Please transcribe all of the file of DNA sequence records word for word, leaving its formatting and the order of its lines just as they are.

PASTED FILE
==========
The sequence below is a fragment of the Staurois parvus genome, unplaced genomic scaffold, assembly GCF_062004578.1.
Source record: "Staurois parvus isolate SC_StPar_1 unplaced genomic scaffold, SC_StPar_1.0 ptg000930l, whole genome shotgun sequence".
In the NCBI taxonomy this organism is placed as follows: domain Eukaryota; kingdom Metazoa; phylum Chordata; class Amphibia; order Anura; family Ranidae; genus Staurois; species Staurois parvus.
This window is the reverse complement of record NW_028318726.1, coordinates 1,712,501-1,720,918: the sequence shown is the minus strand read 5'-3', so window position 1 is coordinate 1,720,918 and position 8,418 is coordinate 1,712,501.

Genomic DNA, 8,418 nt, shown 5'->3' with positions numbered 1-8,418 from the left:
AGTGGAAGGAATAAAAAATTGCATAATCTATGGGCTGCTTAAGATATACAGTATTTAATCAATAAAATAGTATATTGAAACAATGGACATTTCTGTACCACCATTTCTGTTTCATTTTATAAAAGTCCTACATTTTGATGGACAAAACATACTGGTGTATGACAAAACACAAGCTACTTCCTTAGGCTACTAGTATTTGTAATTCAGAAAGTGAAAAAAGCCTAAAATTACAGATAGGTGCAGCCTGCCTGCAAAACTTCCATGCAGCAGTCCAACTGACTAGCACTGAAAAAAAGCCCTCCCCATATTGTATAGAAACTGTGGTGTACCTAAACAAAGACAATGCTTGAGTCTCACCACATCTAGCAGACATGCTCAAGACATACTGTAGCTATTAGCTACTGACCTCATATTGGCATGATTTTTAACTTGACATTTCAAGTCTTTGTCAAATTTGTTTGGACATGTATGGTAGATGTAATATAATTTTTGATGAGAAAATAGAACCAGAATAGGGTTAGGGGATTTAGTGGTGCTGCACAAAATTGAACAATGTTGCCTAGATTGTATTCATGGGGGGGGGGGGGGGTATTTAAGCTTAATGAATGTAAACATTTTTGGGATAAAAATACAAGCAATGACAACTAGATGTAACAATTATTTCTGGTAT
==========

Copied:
The sequence below is a fragment of the Staurois parvus genome, unplaced genomic scaffold, assembly GCF_062004578.1.
Source record: "Staurois parvus isolate SC_StPar_1 unplaced genomic scaffold, SC_StPar_1.0 ptg000930l, whole genome shotgun sequence".
In the NCBI taxonomy this organism is placed as follows: domain Eukaryota; kingdom Metazoa; phylum Chordata; class Amphibia; order Anura; family Ranidae; genus Staurois; species Staurois parvus.
This window is the reverse complement of record NW_028318726.1, coordinates 1,712,501-1,720,918: the sequence shown is the minus strand read 5'-3', so window position 1 is coordinate 1,720,918 and position 8,418 is coordinate 1,712,501.

Genomic DNA, 8,418 nt, shown 5'->3' with positions numbered 1-8,418 from the left:
AGTGGAAGGAATAAAAAATTGCATAATCTATGGGCTGCTTAAGATATACAGTATTTAATCAATAAAATAGTATATTGAAACAATGGACATTTCTGTACCACCATTTCTGTTTCATTTTATAAAAGTCCTACATTTTGATGGACAAAACATACTGGTGTATGACAAAACACAAGCTACTTCCTTAGGCTACTAGTATTTGTAATTCAGAAAGTGAAAAAAGCCTAAAATTACAGATAGGTGCAGCCTGCCTGCAAAACTTCCATGCAGCAGTCCAACTGACTAGCACTGAAAAAAAGCCCTCCCCATATTGTATAGAAACTGTGGTGTACCTAAACAAAGACAATGCTTGAGTCTCACCACATCTAGCAGACATGCTCAAGACATACTGTAGCTATTAGCTACTGACCTCATATTGGCATGATTTTTAACTTGACATTTCAAGTCTTTGTCAAATTTGTTTGGACATGTATGGTAGATGTAATATAATTTTTGATGAGAAAATAGAACCAGAATAGGGTTAGGGGATTTAGTGGTGCTGCACAAAATTGAACAATGTTGCCTAGATTGTATTCATGGGGGGGGGGGGGGGTATTTAAGCTTAATGAATGTAAACATTTTTGGGATAAAAATACAAGCAATGACAACTAGATGTAACAATTATTTCTGGTAT